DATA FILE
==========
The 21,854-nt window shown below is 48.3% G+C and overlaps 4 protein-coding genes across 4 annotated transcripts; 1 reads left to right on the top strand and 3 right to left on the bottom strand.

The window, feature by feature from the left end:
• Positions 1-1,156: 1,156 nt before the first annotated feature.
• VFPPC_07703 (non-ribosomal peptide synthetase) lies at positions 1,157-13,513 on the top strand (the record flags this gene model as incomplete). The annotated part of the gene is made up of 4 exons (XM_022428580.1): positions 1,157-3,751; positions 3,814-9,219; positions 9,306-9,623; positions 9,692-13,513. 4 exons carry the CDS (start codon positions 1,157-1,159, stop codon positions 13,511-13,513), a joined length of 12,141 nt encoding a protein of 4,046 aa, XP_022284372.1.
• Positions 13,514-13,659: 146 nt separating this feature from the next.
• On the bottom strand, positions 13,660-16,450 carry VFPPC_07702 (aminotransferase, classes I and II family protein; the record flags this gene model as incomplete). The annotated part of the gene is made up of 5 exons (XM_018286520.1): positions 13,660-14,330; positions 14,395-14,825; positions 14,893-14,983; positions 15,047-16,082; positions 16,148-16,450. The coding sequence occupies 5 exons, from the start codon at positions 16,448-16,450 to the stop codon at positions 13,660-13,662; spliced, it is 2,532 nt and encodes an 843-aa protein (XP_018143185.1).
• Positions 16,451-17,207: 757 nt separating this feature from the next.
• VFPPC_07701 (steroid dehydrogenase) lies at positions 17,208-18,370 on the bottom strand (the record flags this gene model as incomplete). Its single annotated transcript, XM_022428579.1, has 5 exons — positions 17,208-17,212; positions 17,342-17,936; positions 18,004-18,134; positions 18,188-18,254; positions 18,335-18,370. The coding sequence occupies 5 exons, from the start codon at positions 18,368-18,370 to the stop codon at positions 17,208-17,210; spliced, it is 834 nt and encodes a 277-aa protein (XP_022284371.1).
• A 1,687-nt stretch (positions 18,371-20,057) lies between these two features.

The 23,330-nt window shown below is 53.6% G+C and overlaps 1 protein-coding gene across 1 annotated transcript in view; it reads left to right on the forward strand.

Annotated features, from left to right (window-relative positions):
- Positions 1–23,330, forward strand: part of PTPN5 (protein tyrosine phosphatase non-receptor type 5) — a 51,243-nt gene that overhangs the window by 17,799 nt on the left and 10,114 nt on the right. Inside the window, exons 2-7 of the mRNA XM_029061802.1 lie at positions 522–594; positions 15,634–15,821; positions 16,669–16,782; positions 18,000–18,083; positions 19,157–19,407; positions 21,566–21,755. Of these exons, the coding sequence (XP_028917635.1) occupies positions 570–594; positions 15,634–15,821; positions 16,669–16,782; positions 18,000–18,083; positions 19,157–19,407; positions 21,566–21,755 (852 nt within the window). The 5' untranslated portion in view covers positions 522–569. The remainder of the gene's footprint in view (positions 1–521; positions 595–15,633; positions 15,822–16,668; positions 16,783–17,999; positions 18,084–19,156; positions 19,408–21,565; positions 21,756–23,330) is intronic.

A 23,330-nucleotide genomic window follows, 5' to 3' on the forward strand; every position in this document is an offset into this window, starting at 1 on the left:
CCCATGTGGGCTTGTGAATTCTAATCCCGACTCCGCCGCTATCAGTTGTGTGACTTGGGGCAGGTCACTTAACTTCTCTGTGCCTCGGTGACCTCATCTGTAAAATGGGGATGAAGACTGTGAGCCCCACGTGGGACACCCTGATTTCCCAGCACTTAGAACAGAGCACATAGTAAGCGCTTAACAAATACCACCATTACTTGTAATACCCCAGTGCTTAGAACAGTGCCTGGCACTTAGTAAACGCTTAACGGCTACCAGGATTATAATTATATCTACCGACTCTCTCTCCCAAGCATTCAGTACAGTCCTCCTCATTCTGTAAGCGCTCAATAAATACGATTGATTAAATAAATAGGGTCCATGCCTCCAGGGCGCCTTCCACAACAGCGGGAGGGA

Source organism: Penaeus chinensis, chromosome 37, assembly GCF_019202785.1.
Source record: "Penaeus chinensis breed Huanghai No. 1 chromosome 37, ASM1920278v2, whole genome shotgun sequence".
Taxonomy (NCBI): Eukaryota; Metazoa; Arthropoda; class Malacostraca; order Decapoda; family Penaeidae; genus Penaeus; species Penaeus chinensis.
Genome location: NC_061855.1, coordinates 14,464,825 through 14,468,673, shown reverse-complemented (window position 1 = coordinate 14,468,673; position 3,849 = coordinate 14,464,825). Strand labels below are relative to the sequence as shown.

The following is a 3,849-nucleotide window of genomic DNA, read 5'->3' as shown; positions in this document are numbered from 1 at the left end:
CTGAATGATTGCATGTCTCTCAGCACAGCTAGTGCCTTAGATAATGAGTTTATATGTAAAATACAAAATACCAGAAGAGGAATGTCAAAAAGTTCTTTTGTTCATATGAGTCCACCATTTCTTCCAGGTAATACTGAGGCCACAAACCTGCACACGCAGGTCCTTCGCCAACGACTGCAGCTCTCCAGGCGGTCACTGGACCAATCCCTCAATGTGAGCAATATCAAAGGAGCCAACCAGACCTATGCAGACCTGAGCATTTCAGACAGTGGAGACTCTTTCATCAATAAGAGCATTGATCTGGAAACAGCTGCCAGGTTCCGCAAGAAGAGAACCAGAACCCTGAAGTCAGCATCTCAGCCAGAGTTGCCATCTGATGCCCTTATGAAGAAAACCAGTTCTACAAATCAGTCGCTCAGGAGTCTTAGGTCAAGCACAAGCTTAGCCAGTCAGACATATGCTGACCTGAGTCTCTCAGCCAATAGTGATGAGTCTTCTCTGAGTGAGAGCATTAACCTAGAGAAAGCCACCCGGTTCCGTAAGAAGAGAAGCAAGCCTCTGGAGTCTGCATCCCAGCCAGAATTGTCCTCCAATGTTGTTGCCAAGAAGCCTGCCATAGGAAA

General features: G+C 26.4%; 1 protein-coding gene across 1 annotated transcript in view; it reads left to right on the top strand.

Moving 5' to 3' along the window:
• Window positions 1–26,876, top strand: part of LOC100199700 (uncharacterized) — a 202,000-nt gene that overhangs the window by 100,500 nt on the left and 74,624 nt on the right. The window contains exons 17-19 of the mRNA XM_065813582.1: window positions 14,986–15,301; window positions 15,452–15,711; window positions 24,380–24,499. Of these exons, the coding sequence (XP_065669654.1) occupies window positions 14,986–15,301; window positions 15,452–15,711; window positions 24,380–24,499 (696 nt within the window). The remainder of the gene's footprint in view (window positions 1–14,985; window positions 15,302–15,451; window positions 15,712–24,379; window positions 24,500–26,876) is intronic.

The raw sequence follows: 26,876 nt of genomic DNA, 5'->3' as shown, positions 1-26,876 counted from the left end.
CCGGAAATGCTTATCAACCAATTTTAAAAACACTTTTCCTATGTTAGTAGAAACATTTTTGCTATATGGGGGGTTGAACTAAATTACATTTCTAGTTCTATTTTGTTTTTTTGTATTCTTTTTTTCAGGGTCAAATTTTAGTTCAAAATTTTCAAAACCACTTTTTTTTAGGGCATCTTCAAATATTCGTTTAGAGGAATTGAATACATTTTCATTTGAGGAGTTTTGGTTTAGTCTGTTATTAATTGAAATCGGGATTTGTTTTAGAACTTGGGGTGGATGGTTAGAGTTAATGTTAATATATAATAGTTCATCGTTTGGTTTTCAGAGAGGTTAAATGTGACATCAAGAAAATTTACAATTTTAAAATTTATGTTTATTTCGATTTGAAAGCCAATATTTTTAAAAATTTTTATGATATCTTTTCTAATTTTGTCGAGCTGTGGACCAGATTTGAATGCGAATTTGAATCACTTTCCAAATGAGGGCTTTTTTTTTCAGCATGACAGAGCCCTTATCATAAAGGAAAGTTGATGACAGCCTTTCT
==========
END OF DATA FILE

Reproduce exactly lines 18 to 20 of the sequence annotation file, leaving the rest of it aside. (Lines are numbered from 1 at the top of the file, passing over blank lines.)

Genome location: NC_061855.1, coordinates 14,464,825 through 14,468,673, shown reverse-complemented (window position 1 = coordinate 14,468,673; position 3,849 = coordinate 14,464,825). Strand labels below are relative to the sequence as shown.

The following is a 3,849-nucleotide window of genomic DNA, read 5'->3' as shown; positions in this document are numbered from 1 at the left end:
CTGAATGATTGCATGTCTCTCAGCACAGCTAGTGCCTTAGATAATGAGTTTATATGTAAAATACAAAATACCAGAAGAGGAATGTCAAAAAGTTCTTTTGTTCATATGAGTCCACCATTTCTTCCAGGTAATACTGAGGCCACAAACCTGCACACGCAGGTCCTTCGCCAACGACTGCAGCTCTCCAGGCGGTCACTGGACCAATCCCTCAATGTGAGCAATATCAAAGGAGCCAACCAGACCTATGCAGACCTGAGCATTTCAGACAGTGGAGACTCTTTCATCAATAAGAGCATTGATCTGGAAACAGCTGCCAGGTTCCGCAAGAAGAGAACCAGAACCCTGAAGTCAGCATCTCAGCCAGAGTTGCCATCTGATGCCCTTATGAAGAAAACCAGTTCTACAAATCAGTCGCTCAGGAGTCTTAGGTCAAGCACAAGCTTAGCCAGTCAGACATATGCTGACCTGAGTCTCTCAGCCAATAGTGATGAGTCTTCTCTGAGTGAGAGCATTAACCTAGAGAAAGCCACCCGGTTCCGTAAGAAGAGAAGCAAGCCTCTGGAGTCTGCATCCCAGCCAGAATTGTCCTCCAATGTTGTTGCCAAGAAGCCTGCCATAGGAAA